Oh, and then there is that other factor. While a couple years ago, Toyota Motors seemed unstoppable, it turns out that it was Toyotas themselves.
From the Los Angeles Times:
For the first time in years, American nameplates such as Chevrolet and Ford outsold the Toyota brand in the U.S.Well, if even Americans are starting to look at Chevys more favorably, maybe the plan to rebadge Korea-made GM Daewoo vehicles as Chevrolets isn't such a nonstarter after all. (Actually, I kinda like the idea, and it does remind me of way back when in Korea, when you could see Korea-made Fords plying the streets of Seoul.)
Sales of trucks and sport utility vehicles, which are American manufacturers' bread and butter, are on the upswing. Rental companies and commercial fleets, which favor domestic products, have been doing some heavy buying.
"Another factor is that the domestics are bringing out strong new offerings in other segments," said Jeremy Anwyl, chief executive of Edmunds.com, the auto information company. "We have yet to see a coherent response from the Japanese.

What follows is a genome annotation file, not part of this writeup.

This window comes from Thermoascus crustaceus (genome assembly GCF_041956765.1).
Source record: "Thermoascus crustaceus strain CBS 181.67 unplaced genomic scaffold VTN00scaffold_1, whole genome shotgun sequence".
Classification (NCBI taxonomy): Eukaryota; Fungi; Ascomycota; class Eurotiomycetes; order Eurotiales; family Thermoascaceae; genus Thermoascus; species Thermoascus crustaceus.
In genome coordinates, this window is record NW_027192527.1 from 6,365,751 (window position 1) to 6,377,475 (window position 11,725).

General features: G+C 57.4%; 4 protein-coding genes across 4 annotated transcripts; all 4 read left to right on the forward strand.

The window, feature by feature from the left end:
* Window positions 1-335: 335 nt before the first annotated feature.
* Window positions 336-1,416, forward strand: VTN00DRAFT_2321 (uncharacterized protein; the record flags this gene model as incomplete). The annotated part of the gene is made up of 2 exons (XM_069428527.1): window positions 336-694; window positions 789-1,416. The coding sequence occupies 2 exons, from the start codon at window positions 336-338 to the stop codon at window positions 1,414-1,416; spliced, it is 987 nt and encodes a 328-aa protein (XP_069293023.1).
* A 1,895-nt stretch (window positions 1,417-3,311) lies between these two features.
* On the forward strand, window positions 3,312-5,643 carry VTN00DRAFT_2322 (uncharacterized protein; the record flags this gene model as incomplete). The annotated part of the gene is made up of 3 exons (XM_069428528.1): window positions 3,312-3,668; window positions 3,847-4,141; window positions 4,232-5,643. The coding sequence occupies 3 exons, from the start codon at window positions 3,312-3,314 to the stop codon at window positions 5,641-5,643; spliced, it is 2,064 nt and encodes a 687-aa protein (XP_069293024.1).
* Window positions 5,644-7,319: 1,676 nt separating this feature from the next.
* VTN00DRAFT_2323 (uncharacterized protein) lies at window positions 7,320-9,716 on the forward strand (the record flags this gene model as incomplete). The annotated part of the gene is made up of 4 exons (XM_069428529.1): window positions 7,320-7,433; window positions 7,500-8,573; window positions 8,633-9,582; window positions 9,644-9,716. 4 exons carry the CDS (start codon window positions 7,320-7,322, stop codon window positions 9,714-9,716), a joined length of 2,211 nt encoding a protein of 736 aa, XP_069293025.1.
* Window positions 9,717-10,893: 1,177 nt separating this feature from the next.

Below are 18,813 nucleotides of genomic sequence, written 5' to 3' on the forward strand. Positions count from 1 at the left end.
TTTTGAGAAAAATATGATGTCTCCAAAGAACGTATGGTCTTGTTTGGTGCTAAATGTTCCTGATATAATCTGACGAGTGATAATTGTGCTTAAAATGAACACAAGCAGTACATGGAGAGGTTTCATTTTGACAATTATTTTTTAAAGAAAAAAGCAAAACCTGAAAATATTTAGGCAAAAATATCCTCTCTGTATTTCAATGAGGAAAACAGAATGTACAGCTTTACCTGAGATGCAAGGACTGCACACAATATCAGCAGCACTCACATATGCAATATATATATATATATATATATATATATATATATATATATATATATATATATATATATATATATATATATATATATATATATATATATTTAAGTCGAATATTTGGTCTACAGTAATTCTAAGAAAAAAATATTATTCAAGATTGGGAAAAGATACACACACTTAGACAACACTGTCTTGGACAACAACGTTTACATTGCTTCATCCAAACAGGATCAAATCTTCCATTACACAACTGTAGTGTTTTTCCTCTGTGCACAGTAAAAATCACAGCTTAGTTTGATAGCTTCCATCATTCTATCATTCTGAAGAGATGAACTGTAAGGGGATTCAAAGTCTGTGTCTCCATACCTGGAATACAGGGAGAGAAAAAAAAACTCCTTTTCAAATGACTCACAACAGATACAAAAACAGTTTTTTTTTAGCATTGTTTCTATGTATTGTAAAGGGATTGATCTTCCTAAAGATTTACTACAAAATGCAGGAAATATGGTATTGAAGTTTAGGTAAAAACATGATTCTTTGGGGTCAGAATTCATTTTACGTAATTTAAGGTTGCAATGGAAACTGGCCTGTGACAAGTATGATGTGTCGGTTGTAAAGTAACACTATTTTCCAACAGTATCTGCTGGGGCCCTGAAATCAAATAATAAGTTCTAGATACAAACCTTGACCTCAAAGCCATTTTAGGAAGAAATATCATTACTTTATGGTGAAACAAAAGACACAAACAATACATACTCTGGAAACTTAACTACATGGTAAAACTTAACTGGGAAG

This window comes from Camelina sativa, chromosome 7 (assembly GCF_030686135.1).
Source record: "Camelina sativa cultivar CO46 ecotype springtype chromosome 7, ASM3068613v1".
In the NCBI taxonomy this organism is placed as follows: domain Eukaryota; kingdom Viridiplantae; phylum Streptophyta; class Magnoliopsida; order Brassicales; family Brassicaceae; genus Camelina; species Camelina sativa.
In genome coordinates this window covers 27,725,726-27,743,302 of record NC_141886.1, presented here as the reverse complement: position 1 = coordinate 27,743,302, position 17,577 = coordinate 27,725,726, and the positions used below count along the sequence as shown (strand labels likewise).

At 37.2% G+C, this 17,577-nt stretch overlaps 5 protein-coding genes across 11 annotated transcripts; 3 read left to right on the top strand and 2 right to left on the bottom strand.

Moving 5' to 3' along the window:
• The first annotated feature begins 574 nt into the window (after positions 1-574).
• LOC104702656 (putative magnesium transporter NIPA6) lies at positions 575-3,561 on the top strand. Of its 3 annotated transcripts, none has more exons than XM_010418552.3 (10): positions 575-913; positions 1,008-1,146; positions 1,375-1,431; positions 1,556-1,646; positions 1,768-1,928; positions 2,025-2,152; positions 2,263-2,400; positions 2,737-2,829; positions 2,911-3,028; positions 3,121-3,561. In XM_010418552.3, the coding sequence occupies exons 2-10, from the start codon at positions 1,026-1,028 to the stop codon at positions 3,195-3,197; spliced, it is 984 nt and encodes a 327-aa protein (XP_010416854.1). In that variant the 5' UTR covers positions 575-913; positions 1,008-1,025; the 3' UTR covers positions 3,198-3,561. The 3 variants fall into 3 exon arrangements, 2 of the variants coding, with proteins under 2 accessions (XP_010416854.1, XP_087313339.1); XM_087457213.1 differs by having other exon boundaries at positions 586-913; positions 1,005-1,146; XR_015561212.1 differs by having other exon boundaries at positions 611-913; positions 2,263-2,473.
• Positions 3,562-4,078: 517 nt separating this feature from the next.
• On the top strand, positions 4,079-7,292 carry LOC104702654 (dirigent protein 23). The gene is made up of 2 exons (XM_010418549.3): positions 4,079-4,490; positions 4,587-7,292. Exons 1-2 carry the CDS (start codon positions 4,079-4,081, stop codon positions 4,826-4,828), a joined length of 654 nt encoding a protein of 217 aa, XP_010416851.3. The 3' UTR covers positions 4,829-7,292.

"Toyota has had a brand image crisis, while Honda has taken a very conservative approach to market share," Anwyl said, and "may have left sales on the table."
Overall, Toyota Motor Corp. was the only major auto company to see sales decrease from 2009.
And speaking of Korean cars, this is what the above article had to say about Hyundai/Kia's changing fortunes:
Audi of America, Hyundai Motor Co. and its sister company, Kia Motors Corp., and Subaru of America all set U.S. sales records and gained market share despite the slow pace of auto sales overall. Volkswagen of America had its best year since 2003.I think I'll print this out and post it in the window of my mother's Santa Fe.
Analysts were impressed by the growth at South Korea's Hyundai and its Kia sibling. They sold a combined 894,496 vehicles in 2010, up 21.7% from the prior year and very close to Nissan's total of 908,570.
"We used to call the top makers the big six — the domestic three and the Japanese three — and now all of our analysis is based on the big seven and includes Hyundai," said Jesse Toprak, an analyst at TrueCar.com.
Hyundai has made the leap from a brand for people "who couldn't buy or afford anything else" to one that offers vehicles "people choose to buy based on the merits of the products," he said.
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